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But who is with him ? Gent. None but the fool; who labours to out
jest His heart-struck injuries. KENT.
Sir, I do know you; And dare, upon the warrant of my art 6, Commend a dear thing to you. There is division, Although as yet the face of it be cover'd With mutual cunning, 'twixt Albany and Cornwall ; Who have (as who have not”, that their great stars Thron'd and set high ?) servants, who seem no less; Which are to France the spies and speculations Intelligent of our state; what hath been seen, Either in snuffs and packings of the dukes;
6 - upon the warrant of my ART,] Thus the quartos. The folio “ my note."-" The warrant of '
my art" seems to meanon the strength of my skill in physiognomy. STEEVENS.
“- upon the warrant of my art.” On the strength of that art or skill, which teaches us “to find the mind's construction in the face.” The passage in Macbeth from which I have drawn this paraphrase, in which the word art is again employed in the same sense, confirms the reading of the quartos. The folio reads upon the warrant of my note : i. e. says Dr. Johnson, “my observation of your character.” MALONE.
9 Who have (as who have not,] The eight subsequent verses were degraded by Mr. Pope, as unintelligible, and to no purpose. For my párt, I see nothing in them but what is very easy to be understood; and the lines seem absolutely necessary to clear up the motives upon which France prepared his invasion : nor without them is the sense of the context complete. THEOBALD.
The quartos omit these lines. STEEVENS.
8 — what hath been seen,] What follows, are the circumstances in the state of the kingdom, of which he supposes the spies gave France the intelligence. STEEVENS.
9 Either in snuffs and PACKINGS —] Snuffs are dislikes, and packing's underhand contrivances.
So, in Henry IV. Part I. : “ Took it in snuff ;” and in King Edward III. 1599 :
“ This packing evil, we both shall tremble for it.” .' Again, in Stanyhurst's Virgil, 1582: .
“ With two gods packing one woman silly to cozen.” We still talk of packing juries ; and Antony says of Cleopatra, that she had “pack'd cards with Cæsar.” Steevens. . ;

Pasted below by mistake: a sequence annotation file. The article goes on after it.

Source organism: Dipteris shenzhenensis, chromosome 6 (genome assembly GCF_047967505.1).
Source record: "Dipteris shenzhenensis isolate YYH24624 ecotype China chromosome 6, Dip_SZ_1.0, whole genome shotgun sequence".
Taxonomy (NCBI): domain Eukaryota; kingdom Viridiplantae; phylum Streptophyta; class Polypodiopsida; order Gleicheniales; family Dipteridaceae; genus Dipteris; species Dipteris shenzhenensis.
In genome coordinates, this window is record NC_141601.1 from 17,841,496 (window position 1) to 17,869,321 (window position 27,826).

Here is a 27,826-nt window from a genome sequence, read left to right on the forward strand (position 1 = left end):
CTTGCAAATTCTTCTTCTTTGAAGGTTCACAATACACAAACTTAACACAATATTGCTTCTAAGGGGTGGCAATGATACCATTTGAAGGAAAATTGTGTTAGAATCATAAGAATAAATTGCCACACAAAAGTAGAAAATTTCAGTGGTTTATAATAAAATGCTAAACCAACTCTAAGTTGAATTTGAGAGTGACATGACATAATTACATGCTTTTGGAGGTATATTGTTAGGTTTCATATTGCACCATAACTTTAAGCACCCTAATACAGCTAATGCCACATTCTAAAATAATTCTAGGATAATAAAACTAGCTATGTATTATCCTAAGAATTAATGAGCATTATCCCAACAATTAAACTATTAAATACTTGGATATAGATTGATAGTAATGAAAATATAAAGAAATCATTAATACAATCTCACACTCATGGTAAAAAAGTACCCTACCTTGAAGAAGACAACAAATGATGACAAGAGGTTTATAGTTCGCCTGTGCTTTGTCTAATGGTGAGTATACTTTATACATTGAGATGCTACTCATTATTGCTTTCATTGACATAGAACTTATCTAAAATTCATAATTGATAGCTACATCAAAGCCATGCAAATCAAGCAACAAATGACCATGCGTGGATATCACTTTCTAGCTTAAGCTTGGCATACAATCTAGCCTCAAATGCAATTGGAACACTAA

Or the hard rein which both of them have borne Against the old kind king; or something deeper, Whereof, perchance, these are but furnishings?;
But, true it is?, from France there comes a power Into this scatter'd kingdom; who already,. ' Wise in our negligence, have secret feet In some of our best ports, and are at point
1-are but FURNISHINGS ;] Furnishings are what we now call colours, external pretences. Johnson.
A furnish anciently signified a sample. So, in the Preface to Greene's Groatsworth of Wit, 1621 : “ To lend the world a furnish of wit, she lays her own to pawn." STEEVENS.
2 But, true it is, &c.] In the old editions are the five following lines which I have inserted in the text, which seem necessary to the plot, as a preparatory to the arrival of the French army with Cordelia in Act IV. How both these, and a whole scene between Kent and this gentleman in the fourth Act, came to be left out in all the later editions, I cannot tell; they depend upon each other, and very much contribute to clear that incident. ..
РОРЕ. 3 -- from France there comes a power
Into this SCATTER'D kingdom ; who already,
In some of our best ports,] This speech, as it now stands, is collected from two editions :, the eight lines, degraded by Mr. Pope, are found in the folio, not in the quarto ; the following lines inclosed in crotchets are in the quarto, not in the folio. So that if the speech be read with omission of the former, it will stand according to the first edition ; and if the former are read, and the lines that follow them omitted, it will then stand according to the second. The speech is now tedious, because it is formed by a coalition of both. The second edition is generally best, and was probably nearest to Shakspeare's last copy; but in this passage the first is preferable : for in the folio, the messenger is sent, he knows not why, he knows not whither. I suppose Shakspeare thought his plot opened rather too early, and made the alteration to veil the event from the audience; but trusting too much to himself, and full of a single purpose, he did not accommodate his new lines to the rest of the scene. Scattered means divided, unsettled, disunited. Johnson.
“ have secret feet